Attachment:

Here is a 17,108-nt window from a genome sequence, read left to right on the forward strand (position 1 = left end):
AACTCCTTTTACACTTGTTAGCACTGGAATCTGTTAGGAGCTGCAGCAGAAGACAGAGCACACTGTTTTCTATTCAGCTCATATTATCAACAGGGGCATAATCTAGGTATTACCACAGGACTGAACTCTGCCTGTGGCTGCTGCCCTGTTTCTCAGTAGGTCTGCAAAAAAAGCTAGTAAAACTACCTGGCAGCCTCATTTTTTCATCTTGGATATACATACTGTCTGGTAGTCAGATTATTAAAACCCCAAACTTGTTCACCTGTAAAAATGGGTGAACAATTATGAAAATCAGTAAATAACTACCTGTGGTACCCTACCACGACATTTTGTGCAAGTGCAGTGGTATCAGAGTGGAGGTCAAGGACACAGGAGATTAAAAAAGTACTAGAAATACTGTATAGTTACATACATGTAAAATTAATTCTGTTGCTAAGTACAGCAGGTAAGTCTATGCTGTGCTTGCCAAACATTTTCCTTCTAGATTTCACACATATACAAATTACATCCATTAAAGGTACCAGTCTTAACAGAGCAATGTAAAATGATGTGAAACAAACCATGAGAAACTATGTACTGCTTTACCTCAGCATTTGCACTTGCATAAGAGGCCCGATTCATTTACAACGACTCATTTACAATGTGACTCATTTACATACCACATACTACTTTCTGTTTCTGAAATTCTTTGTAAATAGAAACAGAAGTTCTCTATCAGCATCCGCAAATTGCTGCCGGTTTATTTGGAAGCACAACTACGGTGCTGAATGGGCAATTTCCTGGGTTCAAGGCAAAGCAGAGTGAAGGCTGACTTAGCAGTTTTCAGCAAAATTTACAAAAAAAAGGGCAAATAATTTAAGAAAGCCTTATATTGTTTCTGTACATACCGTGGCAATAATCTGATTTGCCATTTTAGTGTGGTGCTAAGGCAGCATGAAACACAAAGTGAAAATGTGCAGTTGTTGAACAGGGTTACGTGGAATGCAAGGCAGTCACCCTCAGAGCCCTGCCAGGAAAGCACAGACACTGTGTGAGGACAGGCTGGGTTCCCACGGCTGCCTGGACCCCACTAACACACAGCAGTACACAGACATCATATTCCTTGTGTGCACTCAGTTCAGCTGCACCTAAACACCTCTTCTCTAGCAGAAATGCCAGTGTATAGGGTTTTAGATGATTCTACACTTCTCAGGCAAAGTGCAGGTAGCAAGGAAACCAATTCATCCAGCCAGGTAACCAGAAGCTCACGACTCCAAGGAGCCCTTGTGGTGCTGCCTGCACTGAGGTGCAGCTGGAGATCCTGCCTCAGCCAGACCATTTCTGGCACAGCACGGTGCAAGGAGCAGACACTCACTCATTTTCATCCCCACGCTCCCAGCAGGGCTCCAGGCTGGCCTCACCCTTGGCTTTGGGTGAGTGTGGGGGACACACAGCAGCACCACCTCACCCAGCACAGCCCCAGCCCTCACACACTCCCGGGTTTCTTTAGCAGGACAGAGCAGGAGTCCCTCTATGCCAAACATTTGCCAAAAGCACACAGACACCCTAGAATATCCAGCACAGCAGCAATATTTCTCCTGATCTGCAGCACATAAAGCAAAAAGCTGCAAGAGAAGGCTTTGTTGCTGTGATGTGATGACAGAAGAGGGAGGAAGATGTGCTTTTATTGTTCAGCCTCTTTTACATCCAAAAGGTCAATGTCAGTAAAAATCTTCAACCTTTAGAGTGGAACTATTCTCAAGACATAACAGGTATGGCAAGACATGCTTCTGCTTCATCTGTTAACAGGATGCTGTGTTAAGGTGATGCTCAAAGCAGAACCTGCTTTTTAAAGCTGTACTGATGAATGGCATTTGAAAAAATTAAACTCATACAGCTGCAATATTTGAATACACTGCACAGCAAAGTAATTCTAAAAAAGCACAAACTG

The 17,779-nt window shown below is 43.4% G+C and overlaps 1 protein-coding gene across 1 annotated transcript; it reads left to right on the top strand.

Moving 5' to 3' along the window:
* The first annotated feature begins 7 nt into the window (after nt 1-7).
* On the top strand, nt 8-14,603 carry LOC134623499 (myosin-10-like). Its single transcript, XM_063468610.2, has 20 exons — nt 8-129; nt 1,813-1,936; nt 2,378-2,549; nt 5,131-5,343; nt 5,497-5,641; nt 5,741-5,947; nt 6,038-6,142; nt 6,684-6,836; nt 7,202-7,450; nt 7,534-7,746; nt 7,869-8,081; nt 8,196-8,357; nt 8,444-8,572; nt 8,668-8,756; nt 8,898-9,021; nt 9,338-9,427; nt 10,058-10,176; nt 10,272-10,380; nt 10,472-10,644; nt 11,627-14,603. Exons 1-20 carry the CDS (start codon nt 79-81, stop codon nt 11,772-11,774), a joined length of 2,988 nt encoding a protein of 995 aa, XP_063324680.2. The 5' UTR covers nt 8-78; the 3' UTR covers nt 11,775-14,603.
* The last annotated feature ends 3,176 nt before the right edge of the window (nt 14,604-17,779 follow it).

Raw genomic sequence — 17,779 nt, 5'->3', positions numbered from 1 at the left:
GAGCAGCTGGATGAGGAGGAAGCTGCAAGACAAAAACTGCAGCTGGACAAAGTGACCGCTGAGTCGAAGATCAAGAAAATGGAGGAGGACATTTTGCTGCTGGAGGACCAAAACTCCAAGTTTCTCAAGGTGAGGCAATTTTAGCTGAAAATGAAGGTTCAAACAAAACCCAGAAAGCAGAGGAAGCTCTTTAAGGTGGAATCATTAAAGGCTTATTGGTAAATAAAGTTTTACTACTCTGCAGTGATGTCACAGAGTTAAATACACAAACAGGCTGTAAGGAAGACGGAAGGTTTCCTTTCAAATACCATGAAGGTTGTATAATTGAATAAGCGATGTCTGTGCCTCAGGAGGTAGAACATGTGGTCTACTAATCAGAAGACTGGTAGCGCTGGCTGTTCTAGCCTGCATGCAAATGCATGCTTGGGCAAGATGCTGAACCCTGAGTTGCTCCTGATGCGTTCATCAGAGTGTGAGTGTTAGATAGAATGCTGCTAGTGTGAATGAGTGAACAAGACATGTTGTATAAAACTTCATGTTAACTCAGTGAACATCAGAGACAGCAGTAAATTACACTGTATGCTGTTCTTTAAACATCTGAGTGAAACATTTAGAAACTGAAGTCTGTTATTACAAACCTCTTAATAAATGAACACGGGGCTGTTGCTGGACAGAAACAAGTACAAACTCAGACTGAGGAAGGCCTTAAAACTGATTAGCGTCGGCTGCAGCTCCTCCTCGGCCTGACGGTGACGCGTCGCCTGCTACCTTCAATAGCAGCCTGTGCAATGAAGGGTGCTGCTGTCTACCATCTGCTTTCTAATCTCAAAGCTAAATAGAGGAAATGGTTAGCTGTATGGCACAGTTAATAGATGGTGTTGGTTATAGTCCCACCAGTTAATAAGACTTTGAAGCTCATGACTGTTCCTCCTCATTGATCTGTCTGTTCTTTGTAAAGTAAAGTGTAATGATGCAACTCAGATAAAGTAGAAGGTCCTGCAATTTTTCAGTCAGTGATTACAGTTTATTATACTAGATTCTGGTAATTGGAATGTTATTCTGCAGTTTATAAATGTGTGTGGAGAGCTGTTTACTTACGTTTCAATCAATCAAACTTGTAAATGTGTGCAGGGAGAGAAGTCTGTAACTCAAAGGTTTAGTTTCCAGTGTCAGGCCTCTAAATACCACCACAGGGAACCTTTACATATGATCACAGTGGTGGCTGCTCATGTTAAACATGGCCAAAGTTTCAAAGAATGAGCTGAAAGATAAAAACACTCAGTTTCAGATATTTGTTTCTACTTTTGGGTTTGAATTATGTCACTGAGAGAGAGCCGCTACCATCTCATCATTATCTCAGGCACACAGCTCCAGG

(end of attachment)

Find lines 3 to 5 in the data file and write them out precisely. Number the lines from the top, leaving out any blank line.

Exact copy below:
The 17,779-nt window shown below is 43.4% G+C and overlaps 1 protein-coding gene across 1 annotated transcript; it reads left to right on the top strand.

Moving 5' to 3' along the window:
* The first annotated feature begins 7 nt into the window (after nt 1-7).